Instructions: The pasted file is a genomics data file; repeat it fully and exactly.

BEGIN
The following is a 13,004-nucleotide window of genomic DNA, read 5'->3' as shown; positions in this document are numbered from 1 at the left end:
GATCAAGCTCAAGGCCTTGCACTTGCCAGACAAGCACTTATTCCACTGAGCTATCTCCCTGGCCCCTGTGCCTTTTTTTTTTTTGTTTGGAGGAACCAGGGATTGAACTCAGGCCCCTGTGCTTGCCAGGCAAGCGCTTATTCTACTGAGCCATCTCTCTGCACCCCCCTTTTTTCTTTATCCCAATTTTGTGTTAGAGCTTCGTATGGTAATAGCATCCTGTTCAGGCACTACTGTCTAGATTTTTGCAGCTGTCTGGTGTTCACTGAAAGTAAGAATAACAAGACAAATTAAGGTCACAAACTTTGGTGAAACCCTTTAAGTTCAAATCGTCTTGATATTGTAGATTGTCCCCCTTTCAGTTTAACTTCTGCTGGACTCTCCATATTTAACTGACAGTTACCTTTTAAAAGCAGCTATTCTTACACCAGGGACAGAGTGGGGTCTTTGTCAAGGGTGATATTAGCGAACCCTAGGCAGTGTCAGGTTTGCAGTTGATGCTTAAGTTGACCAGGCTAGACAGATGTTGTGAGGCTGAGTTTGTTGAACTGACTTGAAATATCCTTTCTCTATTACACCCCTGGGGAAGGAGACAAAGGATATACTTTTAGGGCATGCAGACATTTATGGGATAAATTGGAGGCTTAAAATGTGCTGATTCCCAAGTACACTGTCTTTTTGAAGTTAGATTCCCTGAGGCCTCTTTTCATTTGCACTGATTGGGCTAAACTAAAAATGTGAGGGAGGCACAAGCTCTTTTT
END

The following is a 13,004-nucleotide window of genomic DNA, read 5'->3' as shown; positions in this document are numbered from 1 at the left end:
GATCAAGCTCAAGGCCTTGCACTTGCCAGACAAGCACTTATTCCACTGAGCTATCTCCCTGGCCCCTGTGCCTTTTTTTTTTTTGTTTGGAGGAACCAGGGATTGAACTCAGGCCCCTGTGCTTGCCAGGCAAGCGCTTATTCTACTGAGCCATCTCTCTGCACCCCCCTTTTTTCTTTATCCCAATTTTGTGTTAGAGCTTCGTATGGTAATAGCATCCTGTTCAGGCACTACTGTCTAGATTTTTGCAGCTGTCTGGTGTTCACTGAAAGTAAGAATAACAAGACAAATTAAGGTCACAAACTTTGGTGAAACCCTTTAAGTTCAAATCGTCTTGATATTGTAGATTGTCCCCCTTTCAGTTTAACTTCTGCTGGACTCTCCATATTTAACTGACAGTTACCTTTTAAAAGCAGCTATTCTTACACCAGGGACAGAGTGGGGTCTTTGTCAAGGGTGATATTAGCGAACCCTAGGCAGTGTCAGGTTTGCAGTTGATGCTTAAGTTGACCAGGCTAGACAGATGTTGTGAGGCTGAGTTTGTTGAACTGACTTGAAATATCCTTTCTCTATTACACCCCTGGGGAAGGAGACAAAGGATATACTTTTAGGGCATGCAGACATTTATGGGATAAATTGGAGGCTTAAAATGTGCTGATTCCCAAGTACACTGTCTTTTTGAAGTTAGATTCCCTGAGGCCTCTTTTCATTTGCACTGATTGGGCTAAACTAAAAATGTGAGGGAGGCACAAGCTCTTTTT